The atrocity of the Holocaust stands out as unique in history for its cruelty, brutality and horror, for the vast scope of the Nazis’ genocidal plot, and for the systematic and bureaucratic way in which it was implemented — what philosopher Hannah Arendt called ‘the banality of evil’.
Today, on the 67th anniversary of the liberation of Auschwitz-Birkenau, the German Nazi Concentration and Extermination Camp in occupied Poland, we remember the Holocaust’s victims. Six million Jews, including 1.5-million Jewish children, lost their lives during the Holocaust. That number represents one-third of the world’s Jewish population at the time. As well, millions of other European civilians were slaughtered because they belonged to groups of people deemed expendable, according to the Nazis’ heinous ideology.
Canada remains committed to fighting anti-Semitism, racism and xenophobia, and to taking a leading international role in the promotion of Holocaust education and research. Canada’s efforts helped lead to the development of the Ottawa Protocol on Combating Anti-Semitism.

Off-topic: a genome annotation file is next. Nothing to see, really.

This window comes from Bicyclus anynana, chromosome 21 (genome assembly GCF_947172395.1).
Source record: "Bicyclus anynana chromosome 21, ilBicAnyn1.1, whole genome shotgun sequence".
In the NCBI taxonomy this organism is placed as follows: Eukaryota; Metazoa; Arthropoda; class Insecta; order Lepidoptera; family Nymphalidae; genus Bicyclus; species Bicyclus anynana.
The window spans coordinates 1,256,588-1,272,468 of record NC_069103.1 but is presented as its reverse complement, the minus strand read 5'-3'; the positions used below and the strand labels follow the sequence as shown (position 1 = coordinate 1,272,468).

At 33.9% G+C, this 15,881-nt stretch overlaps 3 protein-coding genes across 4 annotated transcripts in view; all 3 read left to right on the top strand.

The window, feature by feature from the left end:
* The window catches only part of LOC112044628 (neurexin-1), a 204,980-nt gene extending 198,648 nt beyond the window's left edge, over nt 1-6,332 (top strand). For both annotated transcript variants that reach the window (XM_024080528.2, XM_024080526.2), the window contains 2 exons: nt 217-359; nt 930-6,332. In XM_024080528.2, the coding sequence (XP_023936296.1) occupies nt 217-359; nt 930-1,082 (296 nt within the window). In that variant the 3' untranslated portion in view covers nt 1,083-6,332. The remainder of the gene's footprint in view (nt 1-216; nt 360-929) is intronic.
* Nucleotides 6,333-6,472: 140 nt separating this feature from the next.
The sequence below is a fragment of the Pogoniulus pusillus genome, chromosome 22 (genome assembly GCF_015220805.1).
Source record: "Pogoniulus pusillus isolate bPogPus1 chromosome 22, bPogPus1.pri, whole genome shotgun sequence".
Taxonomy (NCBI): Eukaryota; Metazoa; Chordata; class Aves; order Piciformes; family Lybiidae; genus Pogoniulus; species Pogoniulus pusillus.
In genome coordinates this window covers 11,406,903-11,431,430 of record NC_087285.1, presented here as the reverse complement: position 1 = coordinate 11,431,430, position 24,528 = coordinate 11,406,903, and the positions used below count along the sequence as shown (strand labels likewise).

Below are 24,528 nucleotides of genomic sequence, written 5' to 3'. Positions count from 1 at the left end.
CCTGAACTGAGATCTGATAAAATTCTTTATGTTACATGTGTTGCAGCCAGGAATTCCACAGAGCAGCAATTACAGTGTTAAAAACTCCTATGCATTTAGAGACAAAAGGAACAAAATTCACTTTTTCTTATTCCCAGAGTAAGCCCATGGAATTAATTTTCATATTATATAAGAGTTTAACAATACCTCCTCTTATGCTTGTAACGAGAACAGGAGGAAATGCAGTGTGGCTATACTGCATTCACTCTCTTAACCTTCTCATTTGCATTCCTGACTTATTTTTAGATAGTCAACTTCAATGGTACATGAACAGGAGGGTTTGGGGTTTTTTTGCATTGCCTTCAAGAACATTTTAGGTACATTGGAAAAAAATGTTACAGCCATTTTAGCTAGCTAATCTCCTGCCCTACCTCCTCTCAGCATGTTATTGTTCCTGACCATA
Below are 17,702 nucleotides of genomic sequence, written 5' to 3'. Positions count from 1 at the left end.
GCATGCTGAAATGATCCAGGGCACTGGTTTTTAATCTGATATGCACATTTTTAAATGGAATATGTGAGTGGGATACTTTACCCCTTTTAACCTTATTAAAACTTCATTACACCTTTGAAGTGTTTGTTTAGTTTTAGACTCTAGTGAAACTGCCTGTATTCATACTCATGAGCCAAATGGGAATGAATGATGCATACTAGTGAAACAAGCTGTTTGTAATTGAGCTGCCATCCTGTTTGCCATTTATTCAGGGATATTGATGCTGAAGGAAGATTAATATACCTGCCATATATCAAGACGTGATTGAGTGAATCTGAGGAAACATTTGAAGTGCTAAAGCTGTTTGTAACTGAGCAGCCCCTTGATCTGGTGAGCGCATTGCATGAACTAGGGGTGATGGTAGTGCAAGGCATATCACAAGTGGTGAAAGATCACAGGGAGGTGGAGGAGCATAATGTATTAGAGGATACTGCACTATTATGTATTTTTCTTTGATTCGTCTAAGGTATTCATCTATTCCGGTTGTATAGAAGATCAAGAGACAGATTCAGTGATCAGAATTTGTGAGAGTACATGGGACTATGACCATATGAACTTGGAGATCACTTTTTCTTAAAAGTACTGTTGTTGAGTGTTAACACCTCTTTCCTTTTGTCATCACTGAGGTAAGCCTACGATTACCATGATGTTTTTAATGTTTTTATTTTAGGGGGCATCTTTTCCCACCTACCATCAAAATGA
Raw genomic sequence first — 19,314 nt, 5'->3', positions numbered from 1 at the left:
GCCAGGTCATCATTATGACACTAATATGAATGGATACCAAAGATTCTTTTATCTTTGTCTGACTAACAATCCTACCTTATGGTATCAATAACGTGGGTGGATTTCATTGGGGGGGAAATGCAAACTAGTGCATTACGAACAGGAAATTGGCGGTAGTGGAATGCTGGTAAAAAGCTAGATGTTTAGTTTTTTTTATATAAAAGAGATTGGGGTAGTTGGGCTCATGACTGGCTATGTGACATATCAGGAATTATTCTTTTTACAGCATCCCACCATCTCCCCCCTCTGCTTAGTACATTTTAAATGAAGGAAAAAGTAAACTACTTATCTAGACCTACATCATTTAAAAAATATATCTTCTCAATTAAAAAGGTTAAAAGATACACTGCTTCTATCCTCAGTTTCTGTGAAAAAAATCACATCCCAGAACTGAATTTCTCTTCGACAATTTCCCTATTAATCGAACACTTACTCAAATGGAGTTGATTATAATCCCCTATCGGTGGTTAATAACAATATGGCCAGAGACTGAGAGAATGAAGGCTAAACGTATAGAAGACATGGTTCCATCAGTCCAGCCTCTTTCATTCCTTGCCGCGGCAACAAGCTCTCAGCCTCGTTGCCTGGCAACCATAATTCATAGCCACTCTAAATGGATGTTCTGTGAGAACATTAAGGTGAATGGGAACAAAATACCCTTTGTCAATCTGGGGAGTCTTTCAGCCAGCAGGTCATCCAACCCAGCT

Next year, Canada will serve as Chair of the Task Force for International Cooperation on Holocaust Education, Remembrance and Research. It is a role we undertake with a sense of duty and pride.
In his speech accepting the 1986 Nobel Peace Prize, author and Holocaust survivor Elie Wiesel said ‘Because I remember, I despair. Because I remember, I have the duty to reject despair.
The government encourages all Canadians to remember the victims of the Holocaust today and to honour their memory by rejecting all forms of hatred, intolerance and discrimination.
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